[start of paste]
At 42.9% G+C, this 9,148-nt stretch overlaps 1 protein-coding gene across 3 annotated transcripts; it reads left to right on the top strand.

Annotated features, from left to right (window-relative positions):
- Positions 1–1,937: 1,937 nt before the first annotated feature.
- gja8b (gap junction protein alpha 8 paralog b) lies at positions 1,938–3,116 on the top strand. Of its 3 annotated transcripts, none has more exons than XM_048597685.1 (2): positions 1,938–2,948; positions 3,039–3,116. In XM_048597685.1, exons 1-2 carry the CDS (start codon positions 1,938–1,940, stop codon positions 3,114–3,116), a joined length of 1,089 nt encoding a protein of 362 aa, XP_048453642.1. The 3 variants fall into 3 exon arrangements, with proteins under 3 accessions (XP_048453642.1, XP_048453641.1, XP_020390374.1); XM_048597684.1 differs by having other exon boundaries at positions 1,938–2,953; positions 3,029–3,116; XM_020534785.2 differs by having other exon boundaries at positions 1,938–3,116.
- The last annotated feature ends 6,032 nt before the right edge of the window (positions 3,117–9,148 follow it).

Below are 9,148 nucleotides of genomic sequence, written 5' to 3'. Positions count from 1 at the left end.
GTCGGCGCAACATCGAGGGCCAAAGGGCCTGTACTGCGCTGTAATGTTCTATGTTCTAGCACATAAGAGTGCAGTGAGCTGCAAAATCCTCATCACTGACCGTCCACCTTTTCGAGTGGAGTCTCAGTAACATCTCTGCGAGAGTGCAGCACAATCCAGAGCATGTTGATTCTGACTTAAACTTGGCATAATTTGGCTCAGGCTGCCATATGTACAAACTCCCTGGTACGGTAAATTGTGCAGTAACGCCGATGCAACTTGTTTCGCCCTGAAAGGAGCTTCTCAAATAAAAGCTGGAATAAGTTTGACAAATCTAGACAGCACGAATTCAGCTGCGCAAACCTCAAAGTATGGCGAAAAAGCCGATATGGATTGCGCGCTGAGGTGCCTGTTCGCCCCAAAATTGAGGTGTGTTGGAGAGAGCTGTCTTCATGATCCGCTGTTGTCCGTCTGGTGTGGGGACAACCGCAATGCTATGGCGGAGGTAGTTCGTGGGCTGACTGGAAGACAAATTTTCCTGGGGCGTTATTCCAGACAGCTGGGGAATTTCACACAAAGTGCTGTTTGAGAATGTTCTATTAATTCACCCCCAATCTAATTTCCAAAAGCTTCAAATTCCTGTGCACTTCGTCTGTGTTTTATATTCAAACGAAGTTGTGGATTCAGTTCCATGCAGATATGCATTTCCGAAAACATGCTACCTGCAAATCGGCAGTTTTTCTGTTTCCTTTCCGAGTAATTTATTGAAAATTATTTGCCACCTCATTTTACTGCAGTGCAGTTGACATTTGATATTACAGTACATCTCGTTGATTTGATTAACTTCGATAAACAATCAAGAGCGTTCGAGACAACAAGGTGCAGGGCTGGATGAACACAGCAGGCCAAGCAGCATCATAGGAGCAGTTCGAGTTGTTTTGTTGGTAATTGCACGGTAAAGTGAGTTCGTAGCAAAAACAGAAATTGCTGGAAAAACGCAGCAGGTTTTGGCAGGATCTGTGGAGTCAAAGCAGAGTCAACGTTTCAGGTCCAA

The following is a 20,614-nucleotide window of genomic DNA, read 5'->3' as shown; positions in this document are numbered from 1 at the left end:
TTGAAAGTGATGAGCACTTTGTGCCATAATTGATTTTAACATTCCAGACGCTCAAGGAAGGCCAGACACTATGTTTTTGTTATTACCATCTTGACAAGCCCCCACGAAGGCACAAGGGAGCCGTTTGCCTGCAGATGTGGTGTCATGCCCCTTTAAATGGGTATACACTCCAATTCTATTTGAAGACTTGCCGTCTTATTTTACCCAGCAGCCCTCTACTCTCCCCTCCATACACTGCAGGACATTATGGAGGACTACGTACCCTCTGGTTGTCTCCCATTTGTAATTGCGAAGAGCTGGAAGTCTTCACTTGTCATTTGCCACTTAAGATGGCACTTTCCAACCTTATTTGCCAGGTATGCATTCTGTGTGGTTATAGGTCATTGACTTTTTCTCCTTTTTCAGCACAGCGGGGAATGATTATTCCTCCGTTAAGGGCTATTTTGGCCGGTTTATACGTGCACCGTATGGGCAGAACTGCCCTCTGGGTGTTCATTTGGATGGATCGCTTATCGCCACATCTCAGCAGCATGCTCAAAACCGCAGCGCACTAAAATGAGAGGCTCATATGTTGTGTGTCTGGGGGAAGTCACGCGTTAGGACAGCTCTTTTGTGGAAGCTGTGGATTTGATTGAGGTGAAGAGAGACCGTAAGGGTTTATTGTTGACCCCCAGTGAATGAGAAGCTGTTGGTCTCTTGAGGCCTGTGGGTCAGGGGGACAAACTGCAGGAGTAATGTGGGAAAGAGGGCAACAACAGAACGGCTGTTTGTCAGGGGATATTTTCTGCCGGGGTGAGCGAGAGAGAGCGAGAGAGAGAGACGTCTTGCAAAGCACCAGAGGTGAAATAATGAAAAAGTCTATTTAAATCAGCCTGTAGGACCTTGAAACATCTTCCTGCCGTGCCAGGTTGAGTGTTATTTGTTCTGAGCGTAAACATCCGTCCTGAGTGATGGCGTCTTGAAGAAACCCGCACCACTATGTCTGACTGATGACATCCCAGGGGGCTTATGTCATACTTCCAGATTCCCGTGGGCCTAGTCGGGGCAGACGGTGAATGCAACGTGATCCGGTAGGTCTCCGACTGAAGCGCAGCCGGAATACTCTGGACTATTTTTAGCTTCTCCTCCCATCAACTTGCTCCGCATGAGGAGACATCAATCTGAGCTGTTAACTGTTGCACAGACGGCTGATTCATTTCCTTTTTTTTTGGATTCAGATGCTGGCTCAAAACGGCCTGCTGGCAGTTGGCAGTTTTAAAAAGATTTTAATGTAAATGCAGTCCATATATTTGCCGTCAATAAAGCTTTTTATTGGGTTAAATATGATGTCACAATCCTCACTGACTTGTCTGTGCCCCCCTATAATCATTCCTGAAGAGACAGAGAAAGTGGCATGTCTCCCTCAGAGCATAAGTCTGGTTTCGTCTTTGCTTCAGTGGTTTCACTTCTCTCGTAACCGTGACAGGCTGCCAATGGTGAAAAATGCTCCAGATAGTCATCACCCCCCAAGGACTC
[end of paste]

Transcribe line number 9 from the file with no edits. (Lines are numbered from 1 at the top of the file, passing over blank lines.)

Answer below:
TTGAAAGTGATGAGCACTTTGTGCCATAATTGATTTTAACATTCCAGACGCTCAAGGAAGGCCAGACACTATGTTTTTGTTATTACCATCTTGACAAGCCCCCACGAAGGCACAAGGGAGCCGTTTGCCTGCAGATGTGGTGTCATGCCCCTTTAAATGGGTATACACTCCAATTCTATTTGAAGACTTGCCGTCTTATTTTACCCAGCAGCCCTCTACTCTCCCCTCCATACACTGCAGGACATTATGGAGGACTACGTACCCTCTGGTTGTCTCCCATTTGTAATTGCGAAGAGCTGGAAGTCTTCACTTGTCATTTGCCACTTAAGATGGCACTTTCCAACCTTATTTGCCAGGTATGCATTCTGTGTGGTTATAGGTCATTGACTTTTTCTCCTTTTTCAGCACAGCGGGGAATGATTATTCCTCCGTTAAGGGCTATTTTGGCCGGTTTATACGTGCACCGTATGGGCAGAACTGCCCTCTGGGTGTTCATTTGGATGGATCGCTTATCGCCACATCTCAGCAGCATGCTCAAAACCGCAGCGCACTAAAATGAGAGGCTCATATGTTGTGTGTCTGGGGGAAGTCACGCGTTAGGACAGCTCTTTTGTGGAAGCTGTGGATTTGATTGAGGTGAAGAGAGACCGTAAGGGTTTATTGTTGACCCCCAGTGAATGAGAAGCTGTTGGTCTCTTGAGGCCTGTGGGTCAGGGGGACAAACTGCAGGAGTAATGTGGGAAAGAGGGCAACAACAGAACGGCTGTTTGTCAGGGGATATTTTCTGCCGGGGTGAGCGAGAGAGAGCGAGAGAGAGAGACGTCTTGCAAAGCACCAGAGGTGAAATAATGAAAAAGTCTATTTAAATCAGCCTGTAGGACCTTGAAACATCTTCCTGCCGTGCCAGGTTGAGTGTTATTTGTTCTGAGCGTAAACATCCGTCCTGAGTGATGGCGTCTTGAAGAAACCCGCACCACTATGTCTGACTGATGACATCCCAGGGGGCTTATGTCATACTTCCAGATTCCCGTGGGCCTAGTCGGGGCAGACGGTGAATGCAACGTGATCCGGTAGGTCTCCGACTGAAGCGCAGCCGGAATACTCTGGACTATTTTTAGCTTCTCCTCCCATCAACTTGCTCCGCATGAGGAGACATCAATCTGAGCTGTTAACTGTTGCACAGACGGCTGATTCATTTCCTTTTTTTTTGGATTCAGATGCTGGCTCAAAACGGCCTGCTGGCAGTTGGCAGTTTTAAAAAGATTTTAATGTAAATGCAGTCCATATATTTGCCGTCAATAAAGCTTTTTATTGGGTTAAATATGATGTCACAATCCTCACTGACTTGTCTGTGCCCCCCTATAATCATTCCTGAAGAGACAGAGAAAGTGGCATGTCTCCCTCAGAGCATAAGTCTGGTTTCGTCTTTGCTTCAGTGGTTTCACTTCTCTCGTAACCGTGACAGGCTGCCAATGGTGAAAAATGCTCCAGATAGTCATCACCCCCCAAGGACTC